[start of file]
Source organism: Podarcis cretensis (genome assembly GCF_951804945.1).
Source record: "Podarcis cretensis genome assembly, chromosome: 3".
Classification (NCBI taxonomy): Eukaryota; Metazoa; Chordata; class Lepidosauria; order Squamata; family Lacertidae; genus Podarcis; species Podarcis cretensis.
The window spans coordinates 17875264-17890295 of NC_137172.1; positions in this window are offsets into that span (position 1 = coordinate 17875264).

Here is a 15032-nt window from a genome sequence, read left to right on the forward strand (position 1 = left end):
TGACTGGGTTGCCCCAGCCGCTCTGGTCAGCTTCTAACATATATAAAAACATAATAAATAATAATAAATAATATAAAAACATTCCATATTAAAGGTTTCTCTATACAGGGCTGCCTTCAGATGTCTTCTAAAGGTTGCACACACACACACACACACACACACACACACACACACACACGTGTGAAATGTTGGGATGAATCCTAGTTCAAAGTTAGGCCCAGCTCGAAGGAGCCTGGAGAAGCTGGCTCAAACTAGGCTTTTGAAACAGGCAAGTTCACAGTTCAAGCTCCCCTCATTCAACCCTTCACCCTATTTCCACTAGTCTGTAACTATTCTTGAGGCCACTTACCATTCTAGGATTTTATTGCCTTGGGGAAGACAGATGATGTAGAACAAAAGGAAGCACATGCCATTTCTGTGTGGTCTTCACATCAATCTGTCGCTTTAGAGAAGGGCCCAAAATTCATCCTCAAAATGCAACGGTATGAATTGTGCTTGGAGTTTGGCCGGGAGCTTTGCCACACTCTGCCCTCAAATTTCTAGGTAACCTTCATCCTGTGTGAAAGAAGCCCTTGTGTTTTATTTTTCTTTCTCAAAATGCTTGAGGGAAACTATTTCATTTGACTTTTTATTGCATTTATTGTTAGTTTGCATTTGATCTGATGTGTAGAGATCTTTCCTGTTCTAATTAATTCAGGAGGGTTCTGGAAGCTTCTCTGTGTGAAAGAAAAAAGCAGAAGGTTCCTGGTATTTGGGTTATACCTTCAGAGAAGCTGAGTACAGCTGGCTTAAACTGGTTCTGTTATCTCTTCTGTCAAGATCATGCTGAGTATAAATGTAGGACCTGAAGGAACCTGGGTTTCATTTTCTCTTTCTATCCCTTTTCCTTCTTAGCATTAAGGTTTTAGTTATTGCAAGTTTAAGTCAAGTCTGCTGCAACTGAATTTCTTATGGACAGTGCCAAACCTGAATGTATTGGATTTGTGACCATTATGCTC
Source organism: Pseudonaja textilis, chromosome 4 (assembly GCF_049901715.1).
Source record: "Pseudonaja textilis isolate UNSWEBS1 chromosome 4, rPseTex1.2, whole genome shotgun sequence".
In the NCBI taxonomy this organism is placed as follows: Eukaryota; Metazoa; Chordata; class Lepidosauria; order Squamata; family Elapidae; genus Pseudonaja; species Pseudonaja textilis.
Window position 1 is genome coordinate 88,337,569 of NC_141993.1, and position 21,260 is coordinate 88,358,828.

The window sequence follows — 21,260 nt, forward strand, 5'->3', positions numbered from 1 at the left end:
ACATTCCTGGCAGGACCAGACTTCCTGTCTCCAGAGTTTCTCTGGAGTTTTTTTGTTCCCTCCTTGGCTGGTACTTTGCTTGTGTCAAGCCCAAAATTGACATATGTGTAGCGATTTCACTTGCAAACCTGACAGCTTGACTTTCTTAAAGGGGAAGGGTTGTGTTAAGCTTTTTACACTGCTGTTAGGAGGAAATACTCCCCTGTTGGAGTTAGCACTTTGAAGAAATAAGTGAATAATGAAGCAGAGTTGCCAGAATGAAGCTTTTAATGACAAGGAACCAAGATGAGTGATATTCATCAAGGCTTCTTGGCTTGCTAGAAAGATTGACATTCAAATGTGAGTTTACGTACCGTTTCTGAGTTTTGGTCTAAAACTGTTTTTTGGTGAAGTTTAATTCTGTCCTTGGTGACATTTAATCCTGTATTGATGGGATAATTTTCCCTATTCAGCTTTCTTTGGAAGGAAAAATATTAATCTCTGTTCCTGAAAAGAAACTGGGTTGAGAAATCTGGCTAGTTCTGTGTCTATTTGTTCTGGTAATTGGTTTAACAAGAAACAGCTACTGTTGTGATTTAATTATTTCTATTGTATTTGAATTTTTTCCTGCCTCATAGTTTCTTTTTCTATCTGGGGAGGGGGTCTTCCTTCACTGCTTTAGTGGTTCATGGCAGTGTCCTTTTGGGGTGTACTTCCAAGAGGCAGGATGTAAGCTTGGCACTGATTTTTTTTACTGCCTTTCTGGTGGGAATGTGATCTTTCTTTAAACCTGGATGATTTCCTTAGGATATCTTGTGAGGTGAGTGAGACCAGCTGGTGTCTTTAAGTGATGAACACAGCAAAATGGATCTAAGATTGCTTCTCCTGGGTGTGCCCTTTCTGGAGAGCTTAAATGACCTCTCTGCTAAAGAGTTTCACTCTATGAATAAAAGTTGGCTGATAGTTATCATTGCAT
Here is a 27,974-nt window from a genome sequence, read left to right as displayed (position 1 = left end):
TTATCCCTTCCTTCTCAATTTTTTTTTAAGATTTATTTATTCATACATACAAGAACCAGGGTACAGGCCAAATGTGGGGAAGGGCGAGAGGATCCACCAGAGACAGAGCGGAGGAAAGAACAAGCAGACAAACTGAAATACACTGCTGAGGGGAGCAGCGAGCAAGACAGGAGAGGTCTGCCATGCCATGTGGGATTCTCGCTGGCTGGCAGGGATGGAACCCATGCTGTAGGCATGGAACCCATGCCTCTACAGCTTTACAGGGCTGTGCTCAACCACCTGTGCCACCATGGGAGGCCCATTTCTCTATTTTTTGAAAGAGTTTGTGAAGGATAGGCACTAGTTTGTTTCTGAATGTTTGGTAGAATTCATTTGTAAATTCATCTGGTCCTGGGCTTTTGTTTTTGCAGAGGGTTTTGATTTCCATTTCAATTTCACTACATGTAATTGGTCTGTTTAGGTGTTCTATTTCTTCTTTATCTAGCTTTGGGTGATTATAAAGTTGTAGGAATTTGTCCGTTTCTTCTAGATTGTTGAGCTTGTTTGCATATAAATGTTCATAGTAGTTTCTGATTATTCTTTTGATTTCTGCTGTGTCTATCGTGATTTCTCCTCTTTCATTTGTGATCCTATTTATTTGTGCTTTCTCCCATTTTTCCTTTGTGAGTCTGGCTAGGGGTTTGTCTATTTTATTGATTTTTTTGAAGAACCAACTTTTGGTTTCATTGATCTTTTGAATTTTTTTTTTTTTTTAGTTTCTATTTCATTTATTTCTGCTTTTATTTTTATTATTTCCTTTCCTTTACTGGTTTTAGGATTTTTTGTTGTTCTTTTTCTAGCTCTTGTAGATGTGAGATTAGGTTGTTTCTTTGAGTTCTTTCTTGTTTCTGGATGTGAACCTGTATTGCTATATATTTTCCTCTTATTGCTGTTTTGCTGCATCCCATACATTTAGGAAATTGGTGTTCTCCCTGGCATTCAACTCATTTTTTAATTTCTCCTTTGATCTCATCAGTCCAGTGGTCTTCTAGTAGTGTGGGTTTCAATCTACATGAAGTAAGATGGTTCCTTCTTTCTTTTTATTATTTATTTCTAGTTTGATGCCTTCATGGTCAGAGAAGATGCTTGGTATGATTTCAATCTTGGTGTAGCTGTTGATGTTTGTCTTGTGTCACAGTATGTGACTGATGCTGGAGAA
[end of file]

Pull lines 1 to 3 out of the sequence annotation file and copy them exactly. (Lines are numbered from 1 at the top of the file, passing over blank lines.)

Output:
Source organism: Podarcis cretensis (genome assembly GCF_951804945.1).
Source record: "Podarcis cretensis genome assembly, chromosome: 3".
Classification (NCBI taxonomy): Eukaryota; Metazoa; Chordata; class Lepidosauria; order Squamata; family Lacertidae; genus Podarcis; species Podarcis cretensis.